When the Son of God comes to change our mortal bodies, we won't have those things any more: there'll be no need to put to death the deeds of the body. But until then, death works in us.

Saturday, April 22, 2017

You gotta watch Benjamin

When we read Jacob's words to his sons on his deathbed (Genesis 49:1–33), we might notice his words to Benjamin are a little strange:

[as] a wolf will he tear to pieces; In the morning he will devour the prey, And in the evening he will divide the booty (Genesis 49:27)
Benjamin is a wolf, you don't want to turn your back on Benjamin.

I really think scripture has the flesh in mind when it talks about Benjamin. We've all got some of that Benjamin in us. And make no mistake, it's a ravening wolf.

Scripture tells us the stories of two different men from Benjamin named Saul. In the old Testament we have the story of the Saul the son of Kish, the first king of Israel. He was a great man. There came a day when God told Saul He was going to replace him with another man (1 Samuel 15:26), and Saul resisted and fought against that plan until the end, when he died on Gilboa (1 Samuel 31:4–8).

In the New Testament we have the story of another Saul, a Pharisee from Tarsus. He, too, was a great man. There came a day when God told this Saul He would replace him with another Man, and Saul agreed with God that this was a good idea (Galatians 2:20). Rather than fighting God's will to have another Man in his place, Saul went along with the plan. Like the earlier Saul from Benjamin, he had a lot of boast about. Unlike the earlier Saul, he realized that what God really wants is only found in one Man (Philippians 3:3–11).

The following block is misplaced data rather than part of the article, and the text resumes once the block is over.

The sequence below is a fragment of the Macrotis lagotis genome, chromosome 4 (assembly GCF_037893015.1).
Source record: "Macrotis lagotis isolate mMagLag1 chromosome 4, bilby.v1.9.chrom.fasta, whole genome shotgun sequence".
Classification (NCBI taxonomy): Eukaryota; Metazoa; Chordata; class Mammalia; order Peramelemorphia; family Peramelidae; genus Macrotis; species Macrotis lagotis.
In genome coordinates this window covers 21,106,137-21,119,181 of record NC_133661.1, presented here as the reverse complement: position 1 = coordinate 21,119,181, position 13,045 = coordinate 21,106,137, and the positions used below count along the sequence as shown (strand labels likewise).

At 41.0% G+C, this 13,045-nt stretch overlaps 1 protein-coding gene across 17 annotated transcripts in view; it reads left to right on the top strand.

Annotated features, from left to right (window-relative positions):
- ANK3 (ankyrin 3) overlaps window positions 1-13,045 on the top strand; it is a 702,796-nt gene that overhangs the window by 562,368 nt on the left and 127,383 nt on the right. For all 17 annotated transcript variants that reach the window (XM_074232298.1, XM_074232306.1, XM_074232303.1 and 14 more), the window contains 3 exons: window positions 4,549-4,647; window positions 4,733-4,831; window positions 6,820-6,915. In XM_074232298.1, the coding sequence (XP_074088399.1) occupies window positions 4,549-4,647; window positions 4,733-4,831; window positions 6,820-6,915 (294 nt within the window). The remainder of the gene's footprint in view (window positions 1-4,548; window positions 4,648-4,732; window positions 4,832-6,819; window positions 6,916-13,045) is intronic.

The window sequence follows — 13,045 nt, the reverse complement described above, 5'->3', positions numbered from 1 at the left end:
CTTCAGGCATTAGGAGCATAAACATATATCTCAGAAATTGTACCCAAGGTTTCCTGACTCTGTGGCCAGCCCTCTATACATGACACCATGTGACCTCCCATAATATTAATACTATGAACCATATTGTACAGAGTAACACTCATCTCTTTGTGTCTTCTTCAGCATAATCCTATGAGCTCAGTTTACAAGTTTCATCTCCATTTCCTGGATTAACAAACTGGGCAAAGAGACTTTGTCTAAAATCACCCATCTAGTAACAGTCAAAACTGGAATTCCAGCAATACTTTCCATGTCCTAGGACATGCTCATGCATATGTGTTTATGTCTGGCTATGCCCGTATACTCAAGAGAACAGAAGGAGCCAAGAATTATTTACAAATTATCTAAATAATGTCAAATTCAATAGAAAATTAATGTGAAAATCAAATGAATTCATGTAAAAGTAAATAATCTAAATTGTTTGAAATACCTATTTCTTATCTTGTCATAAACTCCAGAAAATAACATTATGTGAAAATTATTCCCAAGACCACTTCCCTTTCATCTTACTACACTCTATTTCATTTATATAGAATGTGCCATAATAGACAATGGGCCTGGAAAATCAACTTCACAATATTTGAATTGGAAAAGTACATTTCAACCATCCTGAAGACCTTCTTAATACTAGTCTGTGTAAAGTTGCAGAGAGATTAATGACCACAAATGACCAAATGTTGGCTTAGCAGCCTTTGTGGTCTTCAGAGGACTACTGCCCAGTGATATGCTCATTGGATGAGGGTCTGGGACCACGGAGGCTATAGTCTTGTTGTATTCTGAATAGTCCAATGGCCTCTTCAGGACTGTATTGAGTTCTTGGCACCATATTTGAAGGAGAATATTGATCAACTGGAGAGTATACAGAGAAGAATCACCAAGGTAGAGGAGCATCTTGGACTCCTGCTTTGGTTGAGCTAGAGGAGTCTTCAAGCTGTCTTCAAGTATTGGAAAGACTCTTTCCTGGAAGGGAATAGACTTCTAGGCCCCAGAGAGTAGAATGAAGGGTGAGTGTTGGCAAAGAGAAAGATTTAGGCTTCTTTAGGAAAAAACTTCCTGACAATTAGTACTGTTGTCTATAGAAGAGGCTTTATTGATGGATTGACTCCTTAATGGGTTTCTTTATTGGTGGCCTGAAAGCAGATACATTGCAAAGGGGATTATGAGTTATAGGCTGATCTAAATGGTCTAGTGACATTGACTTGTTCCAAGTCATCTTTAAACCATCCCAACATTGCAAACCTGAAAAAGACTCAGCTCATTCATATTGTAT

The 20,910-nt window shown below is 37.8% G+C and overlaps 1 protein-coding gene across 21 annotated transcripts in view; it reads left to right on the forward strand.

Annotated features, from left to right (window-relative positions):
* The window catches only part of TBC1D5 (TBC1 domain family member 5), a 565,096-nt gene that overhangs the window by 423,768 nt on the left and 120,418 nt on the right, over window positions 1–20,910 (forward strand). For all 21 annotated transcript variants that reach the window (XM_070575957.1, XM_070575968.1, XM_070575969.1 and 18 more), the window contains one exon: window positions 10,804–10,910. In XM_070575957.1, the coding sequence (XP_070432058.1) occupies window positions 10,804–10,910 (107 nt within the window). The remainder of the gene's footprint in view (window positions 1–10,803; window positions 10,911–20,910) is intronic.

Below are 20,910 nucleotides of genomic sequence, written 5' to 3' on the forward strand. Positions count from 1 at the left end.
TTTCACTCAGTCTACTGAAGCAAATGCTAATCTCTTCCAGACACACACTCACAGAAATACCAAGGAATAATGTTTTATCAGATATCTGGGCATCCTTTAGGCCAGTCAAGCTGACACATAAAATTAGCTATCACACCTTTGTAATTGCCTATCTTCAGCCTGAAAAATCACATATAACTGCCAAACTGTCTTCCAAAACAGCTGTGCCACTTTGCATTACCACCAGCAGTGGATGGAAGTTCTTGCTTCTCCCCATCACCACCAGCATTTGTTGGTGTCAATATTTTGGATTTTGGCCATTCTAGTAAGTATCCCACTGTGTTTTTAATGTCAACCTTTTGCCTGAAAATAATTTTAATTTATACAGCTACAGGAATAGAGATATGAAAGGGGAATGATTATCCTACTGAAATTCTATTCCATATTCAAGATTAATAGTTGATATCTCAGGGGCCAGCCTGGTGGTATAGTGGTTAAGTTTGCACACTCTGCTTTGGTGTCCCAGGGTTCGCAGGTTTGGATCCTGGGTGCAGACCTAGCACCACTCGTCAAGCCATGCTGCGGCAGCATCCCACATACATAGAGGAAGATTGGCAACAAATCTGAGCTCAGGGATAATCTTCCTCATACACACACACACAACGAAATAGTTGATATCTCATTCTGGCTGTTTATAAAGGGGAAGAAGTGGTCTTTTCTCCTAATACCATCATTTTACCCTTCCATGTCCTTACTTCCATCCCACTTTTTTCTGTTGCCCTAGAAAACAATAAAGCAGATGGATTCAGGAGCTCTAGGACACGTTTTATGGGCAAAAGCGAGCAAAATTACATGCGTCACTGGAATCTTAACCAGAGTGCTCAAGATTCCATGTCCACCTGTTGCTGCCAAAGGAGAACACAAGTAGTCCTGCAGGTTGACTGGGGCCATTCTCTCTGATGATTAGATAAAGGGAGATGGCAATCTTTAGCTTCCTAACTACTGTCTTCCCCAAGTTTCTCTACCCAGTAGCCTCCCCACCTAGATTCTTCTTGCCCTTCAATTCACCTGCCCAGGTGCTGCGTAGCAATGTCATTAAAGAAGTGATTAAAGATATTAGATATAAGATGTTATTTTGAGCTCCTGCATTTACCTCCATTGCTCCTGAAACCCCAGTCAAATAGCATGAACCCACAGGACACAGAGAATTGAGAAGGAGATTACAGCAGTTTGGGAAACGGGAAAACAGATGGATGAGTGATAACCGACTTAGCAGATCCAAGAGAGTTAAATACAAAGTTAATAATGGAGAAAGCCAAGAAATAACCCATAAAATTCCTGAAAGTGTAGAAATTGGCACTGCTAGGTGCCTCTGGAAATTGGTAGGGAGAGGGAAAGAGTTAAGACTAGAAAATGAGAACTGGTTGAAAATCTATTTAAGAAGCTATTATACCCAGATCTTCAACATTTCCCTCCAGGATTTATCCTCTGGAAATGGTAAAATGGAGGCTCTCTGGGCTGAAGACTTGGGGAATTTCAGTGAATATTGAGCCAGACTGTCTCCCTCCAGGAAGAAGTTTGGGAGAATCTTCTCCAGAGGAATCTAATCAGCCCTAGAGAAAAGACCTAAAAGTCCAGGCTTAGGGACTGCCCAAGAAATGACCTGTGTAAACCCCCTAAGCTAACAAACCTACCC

Like the two Sauls, we find out that it's God's plan to replace us with Christ. Christ has died in our place, and God's plan is that He should live in our place too. I can't see another way to understand Galatians 2:20, "I am crucified with Christ, and no longer live, *I*, but Christ lives in me." The real question is, how do we respond to that? The first Saul resisted, the second Saul capitulated. It's not at all a stretch to say that we have that same choice to make.

The essence of the gospel is Christ in my place. Christ in my place under God's judgment brought forgiveness – Christ in my place as alive in this world produces a walk worthy of our calling. I need to meditate on this more.

Thursday, April 13, 2017

Who is on that cross?

I listened to a few messages on Romans 6 from Voices for Christ last week. One of them fueled my growing conviction that preachers hate to read Romans 6 before preaching on it.

At one point the speaker talked about how the believer was once a slave to sin, but now the old man has been crucified, we no longer have to obey him – he's hanging on the Cross, and has no power over us.

Here's my inexpert transcript:

And so he says, to the Christians, In the light of the fact that you need to reckon yourselves to death indeed to sin, uh, verse 11, alive to God through Jesus Christ... Then he says, OK if you've reckoned on that to be true, do not allow sin to reign as a king in your mortal body that you should obey it in the lusts thereof.